2. Ryan Lawson. (an amazing singer song-writer who I continuously look up to)

3. Michael Cooper (amazing photographer)

4. Hunter Nesbitt

5. Lauren Little (An inspiration, friend, and talented musician that I got to share the spotlight with)

7) Favorite website?

The Onion

8) Favorite 405 hang-out spot?

The Other Room in the Paseo

9) Favorite local restaurant?

S&B Burger Joint

10) What projects are you working on right now?

I’m currently discussing ideas with some talented friends of mine for my first music video, while planning out the EP that will be in progress next month in Tulsa titled “A Deeper Root”. -

"TLO band (or musician) of the month: Chelsey Cope"

The first time I ever really hung out with Chelsey Cope, we were at a small venue in Norman for a show she was playing. She greeted me with a ladylike charm, and within five minutes had challenged me to a non-ladylike beer chugging contest in the parking lot. Not only did this girl apparently travel with a bunch of beer in her car in case such an opportunity arises, but she was willing to share it with someone who was basically a stranger in a very public parking lot where there were definitely small children around.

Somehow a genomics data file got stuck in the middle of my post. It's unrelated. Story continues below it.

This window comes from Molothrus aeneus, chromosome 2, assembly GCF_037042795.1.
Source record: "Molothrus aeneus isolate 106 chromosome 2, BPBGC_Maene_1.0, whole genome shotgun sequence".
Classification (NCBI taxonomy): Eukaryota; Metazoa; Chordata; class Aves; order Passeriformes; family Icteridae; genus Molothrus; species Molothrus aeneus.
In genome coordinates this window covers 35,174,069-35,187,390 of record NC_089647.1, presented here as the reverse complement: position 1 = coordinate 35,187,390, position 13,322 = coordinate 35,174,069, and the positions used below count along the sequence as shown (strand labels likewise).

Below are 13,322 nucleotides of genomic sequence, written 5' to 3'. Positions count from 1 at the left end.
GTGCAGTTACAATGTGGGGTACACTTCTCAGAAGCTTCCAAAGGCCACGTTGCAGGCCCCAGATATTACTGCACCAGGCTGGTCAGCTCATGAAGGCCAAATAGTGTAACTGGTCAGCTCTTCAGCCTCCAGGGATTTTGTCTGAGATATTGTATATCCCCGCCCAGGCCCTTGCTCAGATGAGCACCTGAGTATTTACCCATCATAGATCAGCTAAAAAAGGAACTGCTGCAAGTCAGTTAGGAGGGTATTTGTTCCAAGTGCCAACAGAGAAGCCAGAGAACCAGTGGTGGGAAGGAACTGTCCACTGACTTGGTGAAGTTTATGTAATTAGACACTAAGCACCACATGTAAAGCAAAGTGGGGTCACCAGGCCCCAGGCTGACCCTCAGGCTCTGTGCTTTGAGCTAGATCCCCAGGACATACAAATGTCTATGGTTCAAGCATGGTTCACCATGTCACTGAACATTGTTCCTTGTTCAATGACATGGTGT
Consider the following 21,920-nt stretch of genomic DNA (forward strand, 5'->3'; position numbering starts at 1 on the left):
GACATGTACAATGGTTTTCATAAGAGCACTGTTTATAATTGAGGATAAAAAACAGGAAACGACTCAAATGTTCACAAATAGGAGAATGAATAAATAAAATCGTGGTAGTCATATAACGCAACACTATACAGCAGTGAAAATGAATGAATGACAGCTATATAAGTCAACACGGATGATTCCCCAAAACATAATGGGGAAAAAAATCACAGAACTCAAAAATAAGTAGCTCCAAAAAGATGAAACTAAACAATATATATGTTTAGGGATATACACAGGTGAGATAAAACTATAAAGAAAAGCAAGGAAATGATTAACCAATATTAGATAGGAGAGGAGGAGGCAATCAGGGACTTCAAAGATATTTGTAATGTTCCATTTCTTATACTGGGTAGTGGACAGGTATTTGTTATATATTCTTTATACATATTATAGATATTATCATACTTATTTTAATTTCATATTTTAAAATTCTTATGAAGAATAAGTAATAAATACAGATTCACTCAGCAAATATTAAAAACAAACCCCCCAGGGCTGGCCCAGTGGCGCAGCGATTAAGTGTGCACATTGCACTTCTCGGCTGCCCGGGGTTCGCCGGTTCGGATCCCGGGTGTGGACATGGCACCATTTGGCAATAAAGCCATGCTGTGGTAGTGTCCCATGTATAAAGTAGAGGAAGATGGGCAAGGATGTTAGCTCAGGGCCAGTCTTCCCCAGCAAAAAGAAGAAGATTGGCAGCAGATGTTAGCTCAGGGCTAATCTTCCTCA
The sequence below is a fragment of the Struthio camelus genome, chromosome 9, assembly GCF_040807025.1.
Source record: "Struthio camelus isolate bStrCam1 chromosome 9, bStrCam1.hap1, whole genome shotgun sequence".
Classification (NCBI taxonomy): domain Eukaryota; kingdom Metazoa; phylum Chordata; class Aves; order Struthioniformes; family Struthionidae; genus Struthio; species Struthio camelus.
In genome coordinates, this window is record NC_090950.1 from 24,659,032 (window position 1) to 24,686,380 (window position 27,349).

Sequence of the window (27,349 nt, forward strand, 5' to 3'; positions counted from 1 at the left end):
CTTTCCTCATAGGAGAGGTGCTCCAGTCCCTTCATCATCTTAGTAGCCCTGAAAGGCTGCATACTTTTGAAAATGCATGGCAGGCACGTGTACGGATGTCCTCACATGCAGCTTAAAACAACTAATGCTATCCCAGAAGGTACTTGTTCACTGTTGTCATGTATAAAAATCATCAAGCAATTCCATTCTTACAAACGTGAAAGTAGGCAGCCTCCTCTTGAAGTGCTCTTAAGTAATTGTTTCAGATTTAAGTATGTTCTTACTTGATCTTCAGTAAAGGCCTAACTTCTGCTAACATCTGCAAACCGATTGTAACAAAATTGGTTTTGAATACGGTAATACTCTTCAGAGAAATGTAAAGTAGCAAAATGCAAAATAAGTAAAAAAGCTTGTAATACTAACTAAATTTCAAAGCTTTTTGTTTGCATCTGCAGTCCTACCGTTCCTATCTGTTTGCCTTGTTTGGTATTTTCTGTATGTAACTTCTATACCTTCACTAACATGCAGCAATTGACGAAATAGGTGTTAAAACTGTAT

This beer was warm. And not like “just bought from the liquor store” warm, but more like “been sitting in 100 degree heat for a week” warm. We both described the taste as being “hot saliva-ish,” and although I technically won the contest, we were both losers at that point. A few things stood out about her, to me, in this moment:

1. She hadn’t yet played her set for the night. She was slamming multiple beers in the parking lot and still had to go stand on stage with an acoustic guitar and sing at people within the hour. I still can’t decide if this was badass or stupid.

2. She isn’t a tomboy as much as she’s just a laid-back self-aware girl who can fit in perfectly with the guy crowd.

3. She was genuinely upbeat, funny, and happy. This threw me for a loop because all the songs I had heard from her sounded like they could have been written by a post-Zooey version of Ben Gibbard.

When I finally sat down with her months later, I had the chance to ask her about where the balance is between her lyrics and her personality, and which Oklahoma Celebrity she’s sleep with if a gun was pointed to her head. Typical stuff: